The claim: Israel circulates rumors about its nuclear weapons. The goal: to prove that Vanunu did not cause significant damage
"A large portion of the rumors concerning Israel's nuclear weapons is circulated by representatives of the Israeli government" - this was argued bin the Vanunu trial by George Keuster, a professor at Maryland University, who was for years an adviser to the U.S. Defense and State Departments and a member of different committees on the nuclear issue.
Keuster was brought to the trial as a witness for the defense. By means of his testimony, Vanunu's lawyers hoped to prove, that the secrets that he had revealed did not cause significant damage, since the facts were already known, from other sources.
In his testimony, Keuster mentioned publications in newspapers such as the New York Times and the Washington Post about the Dimona reactor and news items which contained descriptions of equipment for nuclear production that disappeared from Pennsylvania and which "apparently made its way to Israel." The sources for these publications, he said, were varied: British, French and investigators and other sources.
The prosecutor, the late Adv. Uzi Hason, pressured the witness and asked: "But those are not the official positions of the Israeli government or any Israeli official?" Keuster replied: "Well, when Israeli representatives order from the U.S.A. F4S planes (a special model of the Phantom), and ask to have the planes equipped for carrying nuclear weapons, that does concern official representatives of the Israeli government..."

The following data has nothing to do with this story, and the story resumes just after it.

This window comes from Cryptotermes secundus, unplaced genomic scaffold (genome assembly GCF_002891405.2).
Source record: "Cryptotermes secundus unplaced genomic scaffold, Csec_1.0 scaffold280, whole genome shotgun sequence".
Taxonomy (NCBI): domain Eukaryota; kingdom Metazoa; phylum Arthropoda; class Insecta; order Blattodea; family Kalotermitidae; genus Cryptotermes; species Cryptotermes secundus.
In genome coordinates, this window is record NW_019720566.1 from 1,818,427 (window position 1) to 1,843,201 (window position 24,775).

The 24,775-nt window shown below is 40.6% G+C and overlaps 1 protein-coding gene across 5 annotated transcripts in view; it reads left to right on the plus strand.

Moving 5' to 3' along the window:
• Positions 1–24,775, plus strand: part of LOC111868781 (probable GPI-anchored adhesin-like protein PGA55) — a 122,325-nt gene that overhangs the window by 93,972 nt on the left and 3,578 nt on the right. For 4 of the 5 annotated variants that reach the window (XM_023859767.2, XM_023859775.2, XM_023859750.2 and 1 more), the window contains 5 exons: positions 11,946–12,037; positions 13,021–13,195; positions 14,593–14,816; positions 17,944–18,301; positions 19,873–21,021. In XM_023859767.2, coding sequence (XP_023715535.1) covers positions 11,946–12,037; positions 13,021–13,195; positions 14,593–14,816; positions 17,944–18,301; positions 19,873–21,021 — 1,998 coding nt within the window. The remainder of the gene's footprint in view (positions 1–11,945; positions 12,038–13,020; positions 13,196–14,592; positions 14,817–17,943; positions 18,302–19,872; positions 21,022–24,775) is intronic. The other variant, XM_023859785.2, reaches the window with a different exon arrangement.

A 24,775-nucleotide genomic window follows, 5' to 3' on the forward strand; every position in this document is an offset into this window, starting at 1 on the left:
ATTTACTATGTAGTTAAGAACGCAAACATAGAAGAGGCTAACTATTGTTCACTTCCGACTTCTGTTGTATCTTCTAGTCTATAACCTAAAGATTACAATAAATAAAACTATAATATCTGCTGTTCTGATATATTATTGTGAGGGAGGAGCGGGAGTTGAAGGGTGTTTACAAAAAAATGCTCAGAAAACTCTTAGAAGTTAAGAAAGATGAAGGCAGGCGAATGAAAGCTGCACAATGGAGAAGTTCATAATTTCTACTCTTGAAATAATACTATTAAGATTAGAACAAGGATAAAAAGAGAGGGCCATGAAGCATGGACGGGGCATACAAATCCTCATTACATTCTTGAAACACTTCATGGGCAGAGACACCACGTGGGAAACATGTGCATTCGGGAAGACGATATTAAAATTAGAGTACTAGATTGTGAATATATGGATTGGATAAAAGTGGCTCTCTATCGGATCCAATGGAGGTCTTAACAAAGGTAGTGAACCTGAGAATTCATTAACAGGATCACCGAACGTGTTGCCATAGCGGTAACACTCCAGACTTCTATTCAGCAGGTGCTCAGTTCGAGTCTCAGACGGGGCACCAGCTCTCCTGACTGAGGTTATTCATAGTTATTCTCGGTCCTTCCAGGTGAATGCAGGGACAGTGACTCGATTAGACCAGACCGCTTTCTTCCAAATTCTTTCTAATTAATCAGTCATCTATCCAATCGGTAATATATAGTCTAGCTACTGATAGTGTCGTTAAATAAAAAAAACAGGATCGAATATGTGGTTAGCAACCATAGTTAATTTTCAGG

Elsewhere in his testimony, Keuster addressed the number of nuclear bombs that he estimates that Israel possesses. "The most serious estimate talks about 40 to 50 atom bombs, contrary to the exaggerated publications in the Sunday Times. That is the quantity that Israel needs from the strategic viewpoint. I do not see more than 50 Arab cities that could serve as targets for a nuclear strike, in the event of an Israeli defeat in the battle field."